Wednesday, December 8, 2010

Cancer fighting cheap food that you can add to your salad

Watercress delivers a powerful punch of excellent nutrients you need in abundance every day: calcium, vitamin C, folate, iron, lutein, beta-carotene, potassium, and phenylethyl isothiocyante.
Um…phen what what?
Please don’t feed the tumors
We’ll call it PEITC for short. Cruciferous vegetables such as watercress are rich in this chemical compound that inhibits the activation of a protein known as HIF. Cancer cells use HIF to create small blood vessels that feed tumors. So if you block HIF effectively, cancer cells can’t invade normal tissue.
In new research from the University of Southampton, several breast cancer survivors were asked to fast, then eat 80 grams of watercress (about enough to fill a cereal bowl). Blood was drawn from each subject before, during, and after the intervention.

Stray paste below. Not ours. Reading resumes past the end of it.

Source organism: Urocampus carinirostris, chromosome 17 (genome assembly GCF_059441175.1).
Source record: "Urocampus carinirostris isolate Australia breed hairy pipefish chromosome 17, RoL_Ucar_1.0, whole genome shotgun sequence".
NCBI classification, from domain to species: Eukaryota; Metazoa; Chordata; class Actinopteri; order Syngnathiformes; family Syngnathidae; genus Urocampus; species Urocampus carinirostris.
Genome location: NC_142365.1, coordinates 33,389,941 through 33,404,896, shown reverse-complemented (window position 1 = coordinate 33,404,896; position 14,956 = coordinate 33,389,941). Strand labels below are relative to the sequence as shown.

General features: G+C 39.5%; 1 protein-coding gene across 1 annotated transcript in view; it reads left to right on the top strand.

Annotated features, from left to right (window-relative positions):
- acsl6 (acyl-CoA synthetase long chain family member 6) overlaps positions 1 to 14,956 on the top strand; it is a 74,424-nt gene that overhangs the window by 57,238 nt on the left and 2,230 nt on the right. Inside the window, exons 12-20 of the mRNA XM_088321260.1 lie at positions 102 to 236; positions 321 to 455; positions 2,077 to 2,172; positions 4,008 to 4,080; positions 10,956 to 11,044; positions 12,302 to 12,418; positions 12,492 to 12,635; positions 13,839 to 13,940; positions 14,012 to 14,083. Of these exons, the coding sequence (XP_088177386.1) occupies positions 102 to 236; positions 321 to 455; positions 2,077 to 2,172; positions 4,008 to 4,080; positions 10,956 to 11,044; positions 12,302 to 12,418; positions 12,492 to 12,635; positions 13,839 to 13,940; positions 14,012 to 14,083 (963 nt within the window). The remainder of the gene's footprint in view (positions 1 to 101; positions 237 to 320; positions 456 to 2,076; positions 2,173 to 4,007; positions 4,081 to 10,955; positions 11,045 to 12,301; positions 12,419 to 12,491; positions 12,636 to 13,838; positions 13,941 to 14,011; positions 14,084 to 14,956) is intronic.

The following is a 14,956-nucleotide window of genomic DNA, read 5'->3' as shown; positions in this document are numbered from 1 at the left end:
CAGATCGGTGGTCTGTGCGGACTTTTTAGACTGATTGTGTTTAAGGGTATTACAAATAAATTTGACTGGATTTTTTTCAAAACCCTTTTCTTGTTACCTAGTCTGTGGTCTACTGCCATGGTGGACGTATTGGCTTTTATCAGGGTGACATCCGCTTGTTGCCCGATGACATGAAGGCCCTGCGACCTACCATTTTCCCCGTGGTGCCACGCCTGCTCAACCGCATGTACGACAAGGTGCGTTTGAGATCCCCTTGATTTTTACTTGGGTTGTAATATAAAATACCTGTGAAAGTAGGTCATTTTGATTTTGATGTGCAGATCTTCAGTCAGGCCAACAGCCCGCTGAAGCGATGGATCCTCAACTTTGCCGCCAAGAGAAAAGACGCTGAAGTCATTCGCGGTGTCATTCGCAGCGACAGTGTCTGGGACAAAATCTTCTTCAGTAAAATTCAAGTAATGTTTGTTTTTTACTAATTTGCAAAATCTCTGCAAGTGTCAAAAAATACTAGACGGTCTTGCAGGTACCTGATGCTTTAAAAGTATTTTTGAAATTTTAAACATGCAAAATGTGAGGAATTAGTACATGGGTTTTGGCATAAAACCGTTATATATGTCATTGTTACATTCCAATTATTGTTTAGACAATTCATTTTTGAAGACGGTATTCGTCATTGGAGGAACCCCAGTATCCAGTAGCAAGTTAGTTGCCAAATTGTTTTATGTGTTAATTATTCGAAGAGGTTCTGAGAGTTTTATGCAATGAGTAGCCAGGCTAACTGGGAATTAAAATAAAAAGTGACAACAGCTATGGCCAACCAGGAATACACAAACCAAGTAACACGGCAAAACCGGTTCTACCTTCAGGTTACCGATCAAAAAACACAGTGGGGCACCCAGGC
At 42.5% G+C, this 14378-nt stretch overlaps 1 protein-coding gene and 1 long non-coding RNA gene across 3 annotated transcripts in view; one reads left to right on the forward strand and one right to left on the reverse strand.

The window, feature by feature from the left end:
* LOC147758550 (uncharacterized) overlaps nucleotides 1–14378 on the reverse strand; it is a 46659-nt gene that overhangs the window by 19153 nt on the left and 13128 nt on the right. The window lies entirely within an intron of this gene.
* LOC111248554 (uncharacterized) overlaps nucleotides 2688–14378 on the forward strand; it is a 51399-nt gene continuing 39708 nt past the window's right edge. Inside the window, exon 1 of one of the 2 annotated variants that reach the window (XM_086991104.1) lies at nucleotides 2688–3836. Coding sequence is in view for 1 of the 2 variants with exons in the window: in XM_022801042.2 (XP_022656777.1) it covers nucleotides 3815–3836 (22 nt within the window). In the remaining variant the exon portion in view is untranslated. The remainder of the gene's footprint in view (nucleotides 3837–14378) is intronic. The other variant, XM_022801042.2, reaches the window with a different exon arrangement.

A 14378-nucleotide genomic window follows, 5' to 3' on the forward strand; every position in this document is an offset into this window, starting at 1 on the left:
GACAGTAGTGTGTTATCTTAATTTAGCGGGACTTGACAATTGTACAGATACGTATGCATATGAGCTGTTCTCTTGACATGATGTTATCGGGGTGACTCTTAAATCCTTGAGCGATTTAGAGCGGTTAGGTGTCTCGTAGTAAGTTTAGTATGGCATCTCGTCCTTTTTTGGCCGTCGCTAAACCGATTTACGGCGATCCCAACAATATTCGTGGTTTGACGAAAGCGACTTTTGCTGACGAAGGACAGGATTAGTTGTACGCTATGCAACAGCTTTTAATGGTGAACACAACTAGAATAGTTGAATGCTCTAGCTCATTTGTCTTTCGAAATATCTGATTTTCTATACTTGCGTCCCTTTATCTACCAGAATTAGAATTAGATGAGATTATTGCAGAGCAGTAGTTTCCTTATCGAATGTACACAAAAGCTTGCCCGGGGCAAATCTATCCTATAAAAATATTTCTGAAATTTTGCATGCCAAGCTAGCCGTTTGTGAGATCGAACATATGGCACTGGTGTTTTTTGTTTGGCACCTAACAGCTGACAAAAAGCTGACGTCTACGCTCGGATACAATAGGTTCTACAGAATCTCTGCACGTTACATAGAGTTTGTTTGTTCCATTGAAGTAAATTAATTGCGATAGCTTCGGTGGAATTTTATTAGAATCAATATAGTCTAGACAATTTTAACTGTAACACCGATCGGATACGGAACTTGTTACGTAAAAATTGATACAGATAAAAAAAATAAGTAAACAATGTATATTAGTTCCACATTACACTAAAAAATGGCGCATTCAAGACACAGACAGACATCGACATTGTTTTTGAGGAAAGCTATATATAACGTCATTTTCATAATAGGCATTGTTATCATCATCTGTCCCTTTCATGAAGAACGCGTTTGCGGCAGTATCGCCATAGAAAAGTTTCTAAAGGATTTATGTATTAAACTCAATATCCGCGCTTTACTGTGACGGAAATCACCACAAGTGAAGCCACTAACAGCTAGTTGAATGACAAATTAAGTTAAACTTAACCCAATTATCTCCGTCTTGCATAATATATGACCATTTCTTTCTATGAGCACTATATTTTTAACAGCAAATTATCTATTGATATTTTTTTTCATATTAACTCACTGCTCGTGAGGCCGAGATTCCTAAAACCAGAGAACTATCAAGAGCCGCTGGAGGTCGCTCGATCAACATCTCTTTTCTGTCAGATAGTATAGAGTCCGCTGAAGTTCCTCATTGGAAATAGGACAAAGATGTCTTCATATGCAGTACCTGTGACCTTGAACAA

Results showed a significant boost in blood levels of PEITC after eating watercress. Most importantly, the HIF function was “measurably affected.”
Now–hold those good thoughts while we look at another watercress study conducted several years ago at Ireland’s University of Ulster.
Sixty healthy adults ate 85 grams of raw watercress along with their regular daily diets. Before and after the eight week trial, researchers measured several biomarkers related to cancer risk.
Results: Antioxidant levels were significantly boosted. Triglycerides dropped by 10 percent. And DNA damage to white blood cells dropped by more than 20 percent.

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